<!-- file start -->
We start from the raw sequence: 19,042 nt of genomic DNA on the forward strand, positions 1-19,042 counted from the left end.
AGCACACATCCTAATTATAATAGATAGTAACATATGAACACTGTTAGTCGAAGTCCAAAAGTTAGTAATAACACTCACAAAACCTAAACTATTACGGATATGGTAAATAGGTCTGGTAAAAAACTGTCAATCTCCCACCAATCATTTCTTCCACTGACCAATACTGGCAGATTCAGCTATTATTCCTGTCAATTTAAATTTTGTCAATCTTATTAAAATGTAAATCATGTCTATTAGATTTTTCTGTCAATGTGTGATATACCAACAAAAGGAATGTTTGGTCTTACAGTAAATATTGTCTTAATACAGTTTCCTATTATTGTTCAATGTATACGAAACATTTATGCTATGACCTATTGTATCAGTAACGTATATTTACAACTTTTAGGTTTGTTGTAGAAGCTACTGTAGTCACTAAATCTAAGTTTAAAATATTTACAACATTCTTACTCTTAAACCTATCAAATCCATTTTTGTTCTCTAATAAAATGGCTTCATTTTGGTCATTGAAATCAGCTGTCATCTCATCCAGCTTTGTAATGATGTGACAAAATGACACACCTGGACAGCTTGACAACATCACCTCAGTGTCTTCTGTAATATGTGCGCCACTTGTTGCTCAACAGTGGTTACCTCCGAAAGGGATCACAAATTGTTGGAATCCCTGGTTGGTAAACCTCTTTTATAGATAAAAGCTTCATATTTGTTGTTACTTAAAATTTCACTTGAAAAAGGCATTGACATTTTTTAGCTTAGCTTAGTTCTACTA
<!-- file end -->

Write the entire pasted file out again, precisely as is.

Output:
We start from the raw sequence: 19,042 nt of genomic DNA on the forward strand, positions 1-19,042 counted from the left end.
AGCACACATCCTAATTATAATAGATAGTAACATATGAACACTGTTAGTCGAAGTCCAAAAGTTAGTAATAACACTCACAAAACCTAAACTATTACGGATATGGTAAATAGGTCTGGTAAAAAACTGTCAATCTCCCACCAATCATTTCTTCCACTGACCAATACTGGCAGATTCAGCTATTATTCCTGTCAATTTAAATTTTGTCAATCTTATTAAAATGTAAATCATGTCTATTAGATTTTTCTGTCAATGTGTGATATACCAACAAAAGGAATGTTTGGTCTTACAGTAAATATTGTCTTAATACAGTTTCCTATTATTGTTCAATGTATACGAAACATTTATGCTATGACCTATTGTATCAGTAACGTATATTTACAACTTTTAGGTTTGTTGTAGAAGCTACTGTAGTCACTAAATCTAAGTTTAAAATATTTACAACATTCTTACTCTTAAACCTATCAAATCCATTTTTGTTCTCTAATAAAATGGCTTCATTTTGGTCATTGAAATCAGCTGTCATCTCATCCAGCTTTGTAATGATGTGACAAAATGACACACCTGGACAGCTTGACAACATCACCTCAGTGTCTTCTGTAATATGTGCGCCACTTGTTGCTCAACAGTGGTTACCTCCGAAAGGGATCACAAATTGTTGGAATCCCTGGTTGGTAAACCTCTTTTATAGATAAAAGCTTCATATTTGTTGTTACTTAAAATTTCACTTGAAAAAGGCATTGACATTTTTTAGCTTAGCTTAGTTCTACTA